In the daily grind of constant doing, reflection can feel a far way off. Yet, without practising reflection upon what we’re doing, how we’re going about it, and why, that very doing can lose its meaning.
For Jean Tsai, registered psychotherapist and counsellor, to reflect is to savor the pause between doing, to elongate our thoughts and our breathing. When we do these, “information that was once hidden from sight becomes available to us, and we gain insight,” says Tsai.
To reflect, says Morgan Cowie, founder and director of an inclusive, multidisciplinary yoga and movement center, is to “let go of the idea that there is a single right answer to be unlocked. Instead, reflection is an opportunity to consider the many factors coming to bear.”
Reflection can be healthy
Can reflection help our mental well-being? Cowie points out that the bigger picture perspective that results from reflection frees us from being overly critical, competitive, or contracted.
When we participate in reflection, we can become less reactive and instead make ever clearer and more intentional decisions. As Tsai echoes, “Our collective mental health heals when we pivot away from reactivity and anger toward thoughtful, grounded, well-informed, compassionate action.”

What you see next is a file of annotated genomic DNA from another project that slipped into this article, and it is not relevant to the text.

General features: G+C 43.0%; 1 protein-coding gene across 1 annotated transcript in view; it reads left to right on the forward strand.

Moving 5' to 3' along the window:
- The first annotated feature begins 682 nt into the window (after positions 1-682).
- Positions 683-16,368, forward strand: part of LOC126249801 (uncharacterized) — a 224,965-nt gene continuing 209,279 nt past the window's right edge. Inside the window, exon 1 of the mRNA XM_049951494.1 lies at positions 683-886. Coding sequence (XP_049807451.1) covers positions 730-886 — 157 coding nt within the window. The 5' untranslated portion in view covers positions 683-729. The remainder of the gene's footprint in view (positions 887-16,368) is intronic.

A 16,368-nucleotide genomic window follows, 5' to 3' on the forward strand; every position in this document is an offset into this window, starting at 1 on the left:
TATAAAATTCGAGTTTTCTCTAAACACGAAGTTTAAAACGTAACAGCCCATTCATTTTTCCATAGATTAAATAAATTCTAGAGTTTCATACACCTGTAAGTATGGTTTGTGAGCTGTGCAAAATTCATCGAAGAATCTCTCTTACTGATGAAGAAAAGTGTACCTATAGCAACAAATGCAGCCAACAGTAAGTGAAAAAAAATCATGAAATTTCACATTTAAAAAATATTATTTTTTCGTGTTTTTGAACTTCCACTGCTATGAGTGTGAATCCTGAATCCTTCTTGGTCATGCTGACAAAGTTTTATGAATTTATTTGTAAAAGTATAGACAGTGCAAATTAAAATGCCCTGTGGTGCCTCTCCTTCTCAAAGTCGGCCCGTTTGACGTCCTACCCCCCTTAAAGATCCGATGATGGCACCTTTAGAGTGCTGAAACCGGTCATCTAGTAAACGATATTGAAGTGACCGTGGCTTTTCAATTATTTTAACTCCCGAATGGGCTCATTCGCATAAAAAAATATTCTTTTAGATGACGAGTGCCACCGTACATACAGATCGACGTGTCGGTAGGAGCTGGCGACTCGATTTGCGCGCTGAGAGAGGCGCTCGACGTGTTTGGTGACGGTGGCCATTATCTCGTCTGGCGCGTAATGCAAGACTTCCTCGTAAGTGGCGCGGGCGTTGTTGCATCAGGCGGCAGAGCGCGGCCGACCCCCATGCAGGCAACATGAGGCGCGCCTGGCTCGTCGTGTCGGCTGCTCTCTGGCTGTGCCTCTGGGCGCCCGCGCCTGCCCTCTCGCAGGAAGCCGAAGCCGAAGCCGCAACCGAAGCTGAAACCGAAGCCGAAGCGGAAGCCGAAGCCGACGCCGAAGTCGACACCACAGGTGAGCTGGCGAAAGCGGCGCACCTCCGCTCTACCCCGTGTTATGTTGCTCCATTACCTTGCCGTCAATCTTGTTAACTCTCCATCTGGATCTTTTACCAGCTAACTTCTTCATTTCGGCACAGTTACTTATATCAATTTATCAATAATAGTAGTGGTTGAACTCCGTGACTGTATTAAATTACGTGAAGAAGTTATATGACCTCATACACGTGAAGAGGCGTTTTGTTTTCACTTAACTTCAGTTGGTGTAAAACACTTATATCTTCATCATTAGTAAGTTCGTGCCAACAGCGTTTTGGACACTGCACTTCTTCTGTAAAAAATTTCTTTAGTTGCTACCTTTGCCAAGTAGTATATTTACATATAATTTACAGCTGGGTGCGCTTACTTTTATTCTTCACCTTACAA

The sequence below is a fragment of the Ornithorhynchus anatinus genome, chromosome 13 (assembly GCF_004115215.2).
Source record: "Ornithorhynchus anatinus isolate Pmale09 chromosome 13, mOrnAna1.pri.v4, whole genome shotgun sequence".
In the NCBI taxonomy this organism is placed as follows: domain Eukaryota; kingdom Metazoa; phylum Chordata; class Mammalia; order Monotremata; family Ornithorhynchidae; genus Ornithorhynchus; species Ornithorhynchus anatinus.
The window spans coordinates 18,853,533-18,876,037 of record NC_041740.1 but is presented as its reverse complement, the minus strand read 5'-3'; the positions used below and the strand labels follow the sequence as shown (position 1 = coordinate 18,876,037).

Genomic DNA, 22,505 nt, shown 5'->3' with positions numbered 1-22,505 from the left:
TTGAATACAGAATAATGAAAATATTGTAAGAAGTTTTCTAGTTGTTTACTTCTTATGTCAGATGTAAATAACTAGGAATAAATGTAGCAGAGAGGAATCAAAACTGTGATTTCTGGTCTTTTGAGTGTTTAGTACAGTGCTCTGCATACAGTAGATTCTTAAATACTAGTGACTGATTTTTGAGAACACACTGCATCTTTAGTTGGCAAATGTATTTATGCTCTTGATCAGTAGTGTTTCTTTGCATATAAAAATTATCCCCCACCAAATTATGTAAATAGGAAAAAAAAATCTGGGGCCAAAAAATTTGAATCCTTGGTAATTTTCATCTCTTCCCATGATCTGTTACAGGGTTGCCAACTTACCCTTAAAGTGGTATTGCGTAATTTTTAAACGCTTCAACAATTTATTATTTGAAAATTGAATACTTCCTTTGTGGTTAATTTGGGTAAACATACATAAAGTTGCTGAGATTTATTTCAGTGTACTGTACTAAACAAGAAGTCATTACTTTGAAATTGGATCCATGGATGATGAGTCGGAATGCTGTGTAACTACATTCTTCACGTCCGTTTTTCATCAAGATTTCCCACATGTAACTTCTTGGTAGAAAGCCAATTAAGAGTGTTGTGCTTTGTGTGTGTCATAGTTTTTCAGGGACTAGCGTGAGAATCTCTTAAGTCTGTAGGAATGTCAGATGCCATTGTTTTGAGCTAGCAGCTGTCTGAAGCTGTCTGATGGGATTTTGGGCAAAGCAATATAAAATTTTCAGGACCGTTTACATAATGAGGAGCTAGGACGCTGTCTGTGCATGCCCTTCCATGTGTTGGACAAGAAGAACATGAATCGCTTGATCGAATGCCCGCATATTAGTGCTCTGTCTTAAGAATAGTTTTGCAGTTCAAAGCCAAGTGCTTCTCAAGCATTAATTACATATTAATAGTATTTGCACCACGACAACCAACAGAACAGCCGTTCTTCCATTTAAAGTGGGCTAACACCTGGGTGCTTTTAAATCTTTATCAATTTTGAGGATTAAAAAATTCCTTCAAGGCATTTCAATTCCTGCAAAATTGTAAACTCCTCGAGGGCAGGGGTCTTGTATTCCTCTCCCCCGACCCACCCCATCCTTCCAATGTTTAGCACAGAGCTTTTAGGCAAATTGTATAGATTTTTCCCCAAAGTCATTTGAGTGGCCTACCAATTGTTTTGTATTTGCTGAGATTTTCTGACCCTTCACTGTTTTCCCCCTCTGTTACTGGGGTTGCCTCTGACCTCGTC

In the very real busyness of our daily lives and priorities, how can we make time for reflection? Reflection need not be relegated to an instance or scheduled to-do in your day. “Anytime you are awake,” Cowie says, “you can take or make a moment for reflection. Notice when your thinking is feeling small and restricted. Take a breath, or a stretch, or both.”
“Reflection isn’t a nice-to-do, but an imperative,” urges Tsai. “That said, engaging in reflective practice does not need to be a heavy, burdensome chore … choose a modality that best suits your nature.”
How to reflect?
Here are some ideas from Tsai.
- Pause, lengthen the out breath, and tune in to internal noise of thoughts, emotions, and body sensations.
- Commit to a daily practice at a set time each day, and do so for at least three months, even if some days are missed in between.
- Find a community of practice.
- Find daily life pockets of time during which to practise—time spent waiting for the microwave to ding, time spent waiting in line, and time spent during commutes are all opportunities to reflect.
- Have more than one “practice way,” such as cooking, daily meditation, chanting, cleaning, tai chi, or Chinese calligraphy.
Cowie also offers some tips.
- Take a moment each day to point randomly to a word in a news story, then consider why this word might have relevance to your day.
- Promise yourself you will notice everything yellow that you see.
- Notice every instance of a particular number.
- Pull a single tarot card.
- Notice something natural and the way it is growing or being.